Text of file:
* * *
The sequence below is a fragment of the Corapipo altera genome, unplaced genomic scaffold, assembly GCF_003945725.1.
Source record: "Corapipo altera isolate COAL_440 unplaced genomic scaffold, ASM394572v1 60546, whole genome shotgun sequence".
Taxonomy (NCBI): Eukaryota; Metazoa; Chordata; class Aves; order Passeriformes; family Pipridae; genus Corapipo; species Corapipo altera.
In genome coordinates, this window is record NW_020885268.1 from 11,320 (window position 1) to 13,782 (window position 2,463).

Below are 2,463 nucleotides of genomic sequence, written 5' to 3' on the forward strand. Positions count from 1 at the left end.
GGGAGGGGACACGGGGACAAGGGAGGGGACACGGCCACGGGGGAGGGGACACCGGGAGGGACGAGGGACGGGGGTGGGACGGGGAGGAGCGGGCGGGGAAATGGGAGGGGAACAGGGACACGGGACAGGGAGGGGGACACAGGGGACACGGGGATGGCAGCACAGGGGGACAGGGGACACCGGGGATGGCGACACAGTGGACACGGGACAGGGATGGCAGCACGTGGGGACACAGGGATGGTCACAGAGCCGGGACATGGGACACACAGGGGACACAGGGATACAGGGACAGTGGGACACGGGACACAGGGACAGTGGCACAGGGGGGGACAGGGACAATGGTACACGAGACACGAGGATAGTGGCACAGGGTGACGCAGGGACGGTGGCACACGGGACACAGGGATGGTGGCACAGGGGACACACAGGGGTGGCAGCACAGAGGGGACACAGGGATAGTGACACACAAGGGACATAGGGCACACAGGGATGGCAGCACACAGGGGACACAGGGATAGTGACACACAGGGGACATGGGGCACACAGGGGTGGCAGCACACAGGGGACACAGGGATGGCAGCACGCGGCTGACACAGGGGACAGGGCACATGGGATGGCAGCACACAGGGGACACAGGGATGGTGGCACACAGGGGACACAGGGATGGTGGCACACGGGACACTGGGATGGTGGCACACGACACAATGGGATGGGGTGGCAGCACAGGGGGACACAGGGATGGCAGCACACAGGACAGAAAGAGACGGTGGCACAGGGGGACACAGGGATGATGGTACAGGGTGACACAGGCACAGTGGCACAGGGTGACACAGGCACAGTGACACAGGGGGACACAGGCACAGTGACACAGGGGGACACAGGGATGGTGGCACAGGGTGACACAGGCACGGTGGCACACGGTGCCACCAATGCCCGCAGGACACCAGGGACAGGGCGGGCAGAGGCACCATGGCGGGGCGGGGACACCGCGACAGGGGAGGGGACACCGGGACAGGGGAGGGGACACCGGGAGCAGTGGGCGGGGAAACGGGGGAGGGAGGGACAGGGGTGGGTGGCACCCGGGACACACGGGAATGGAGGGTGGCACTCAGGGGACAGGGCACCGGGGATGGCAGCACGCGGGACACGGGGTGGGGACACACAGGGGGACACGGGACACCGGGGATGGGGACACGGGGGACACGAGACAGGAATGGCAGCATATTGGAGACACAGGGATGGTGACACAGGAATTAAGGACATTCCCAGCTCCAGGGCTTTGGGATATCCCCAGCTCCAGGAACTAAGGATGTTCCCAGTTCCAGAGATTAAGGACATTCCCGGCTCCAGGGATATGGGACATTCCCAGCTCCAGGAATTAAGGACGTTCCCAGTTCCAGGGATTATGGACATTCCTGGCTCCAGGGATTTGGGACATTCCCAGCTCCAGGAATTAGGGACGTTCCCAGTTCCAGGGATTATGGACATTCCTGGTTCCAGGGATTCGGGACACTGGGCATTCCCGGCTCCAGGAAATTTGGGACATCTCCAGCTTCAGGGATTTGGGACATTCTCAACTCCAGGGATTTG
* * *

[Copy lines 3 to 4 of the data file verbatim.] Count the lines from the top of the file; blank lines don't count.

Taxonomy (NCBI): Eukaryota; Metazoa; Chordata; class Aves; order Passeriformes; family Pipridae; genus Corapipo; species Corapipo altera.
In genome coordinates, this window is record NW_020885268.1 from 11,320 (window position 1) to 13,782 (window position 2,463).